But the rubber compounds in a tire deteriorate with time, regardless of the condition of the tread. For some people, old tires might never be an issue.
If you drive a typical number of miles, somewhere around 12,000-15,000 miles annually, a tire's tread will wear out in three to four years, long before the rubber compound does.
People who live in warm weather and coastal states should keep this in mind when deciding whether they should retire a tire.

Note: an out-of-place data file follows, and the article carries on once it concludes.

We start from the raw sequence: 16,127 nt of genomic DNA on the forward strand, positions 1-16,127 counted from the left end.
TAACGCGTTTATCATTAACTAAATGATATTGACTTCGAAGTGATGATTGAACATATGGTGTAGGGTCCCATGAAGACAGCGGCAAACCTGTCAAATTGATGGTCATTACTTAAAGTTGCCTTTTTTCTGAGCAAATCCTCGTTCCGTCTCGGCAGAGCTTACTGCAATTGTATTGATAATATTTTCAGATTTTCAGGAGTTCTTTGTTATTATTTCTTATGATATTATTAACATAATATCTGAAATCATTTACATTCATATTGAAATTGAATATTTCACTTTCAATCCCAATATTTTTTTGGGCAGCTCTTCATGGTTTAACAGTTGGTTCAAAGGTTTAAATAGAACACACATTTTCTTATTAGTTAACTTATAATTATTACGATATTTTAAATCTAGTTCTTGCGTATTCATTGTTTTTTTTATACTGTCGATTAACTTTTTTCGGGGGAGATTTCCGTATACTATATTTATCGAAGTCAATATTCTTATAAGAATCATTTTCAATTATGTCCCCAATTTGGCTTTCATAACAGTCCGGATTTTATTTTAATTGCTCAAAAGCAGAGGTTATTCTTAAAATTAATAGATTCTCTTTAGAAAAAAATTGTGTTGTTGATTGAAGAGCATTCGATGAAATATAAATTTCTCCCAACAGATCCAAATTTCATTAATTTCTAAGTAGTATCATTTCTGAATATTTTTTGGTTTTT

A tire that has not been mounted and is just sitting in a tire shop or your garage will age more slowly than one that has been put into service on a car. Conditions of use: This refers to how the tire is treated. Proper maintenance is the best thing a person can do to ensure a long tire life."If you take a rubber band that's been sitting around a long time and stretch it, you will start to see cracks in the rubber," says Kane, whose organization is involved in research, analysis and advocacy on safety matters for the public and clients including attorneys, engineering firms, supplier companies, media and government.That's essentially what happens to a tire that's put on a vehicle and driven. They may appear on the surface and inside the tire as well.Keep the visibility of the DOT number in mind the next time you are at a tire shop and the installer asks if you want the tires to be mounted with the raised lettering facing in.That potential inconvenience is going away, however.But for tires without that, a code of "328" could be from the 32nd week of 1988 — or 1978.Clearly, these DOT numbers weren't designed with the consumer in mind.This cracking can eventually cause the steel belts in the tread to separate from the rest of the tire.An animation on the Safety Research & Strategies Web site shows how this happens.They were originally put on tires to make it easier for NHTSA to recall tires and keep track of their manufacturing date.To make matters worse, you might not always find the DOT number on the outer side of the tire.